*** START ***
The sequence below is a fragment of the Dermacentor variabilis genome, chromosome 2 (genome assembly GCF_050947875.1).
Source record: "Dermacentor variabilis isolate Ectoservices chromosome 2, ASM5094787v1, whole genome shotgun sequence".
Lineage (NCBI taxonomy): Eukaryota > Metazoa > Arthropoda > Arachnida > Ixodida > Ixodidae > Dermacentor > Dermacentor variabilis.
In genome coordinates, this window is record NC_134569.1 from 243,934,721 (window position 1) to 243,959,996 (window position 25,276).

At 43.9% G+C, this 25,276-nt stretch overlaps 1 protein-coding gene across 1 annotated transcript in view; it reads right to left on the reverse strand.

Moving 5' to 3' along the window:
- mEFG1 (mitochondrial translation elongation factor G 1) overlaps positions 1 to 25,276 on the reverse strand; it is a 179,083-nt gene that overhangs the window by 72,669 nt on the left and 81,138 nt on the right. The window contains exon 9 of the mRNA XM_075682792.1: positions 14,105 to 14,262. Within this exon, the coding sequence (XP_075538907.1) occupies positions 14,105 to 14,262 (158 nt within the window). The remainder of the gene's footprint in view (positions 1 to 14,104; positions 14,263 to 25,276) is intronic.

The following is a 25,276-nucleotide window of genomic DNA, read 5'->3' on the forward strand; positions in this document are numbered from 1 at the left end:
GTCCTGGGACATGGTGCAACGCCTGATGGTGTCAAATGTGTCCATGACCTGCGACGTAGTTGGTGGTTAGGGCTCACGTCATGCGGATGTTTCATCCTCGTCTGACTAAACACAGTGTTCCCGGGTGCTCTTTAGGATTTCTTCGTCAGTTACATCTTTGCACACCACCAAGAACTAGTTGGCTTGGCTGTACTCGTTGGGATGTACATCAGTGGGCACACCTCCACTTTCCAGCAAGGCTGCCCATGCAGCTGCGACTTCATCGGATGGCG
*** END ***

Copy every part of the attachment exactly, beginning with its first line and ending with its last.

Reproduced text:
The sequence below is a fragment of the Dermacentor variabilis genome, chromosome 2 (genome assembly GCF_050947875.1).
Source record: "Dermacentor variabilis isolate Ectoservices chromosome 2, ASM5094787v1, whole genome shotgun sequence".
Lineage (NCBI taxonomy): Eukaryota > Metazoa > Arthropoda > Arachnida > Ixodida > Ixodidae > Dermacentor > Dermacentor variabilis.
In genome coordinates, this window is record NC_134569.1 from 243,934,721 (window position 1) to 243,959,996 (window position 25,276).

At 43.9% G+C, this 25,276-nt stretch overlaps 1 protein-coding gene across 1 annotated transcript in view; it reads right to left on the reverse strand.

Moving 5' to 3' along the window:
- mEFG1 (mitochondrial translation elongation factor G 1) overlaps positions 1 to 25,276 on the reverse strand; it is a 179,083-nt gene that overhangs the window by 72,669 nt on the left and 81,138 nt on the right. The window contains exon 9 of the mRNA XM_075682792.1: positions 14,105 to 14,262. Within this exon, the coding sequence (XP_075538907.1) occupies positions 14,105 to 14,262 (158 nt within the window). The remainder of the gene's footprint in view (positions 1 to 14,104; positions 14,263 to 25,276) is intronic.

The following is a 25,276-nucleotide window of genomic DNA, read 5'->3' on the forward strand; positions in this document are numbered from 1 at the left end:
GTCCTGGGACATGGTGCAACGCCTGATGGTGTCAAATGTGTCCATGACCTGCGACGTAGTTGGTGGTTAGGGCTCACGTCATGCGGATGTTTCATCCTCGTCTGACTAAACACAGTGTTCCCGGGTGCTCTTTAGGATTTCTTCGTCAGTTACATCTTTGCACACCACCAAGAACTAGTTGGCTTGGCTGTACTCGTTGGGATGTACATCAGTGGGCACACCTCCACTTTCCAGCAAGGCTGCCCATGCAGCTGCGACTTCATCGGATGGCG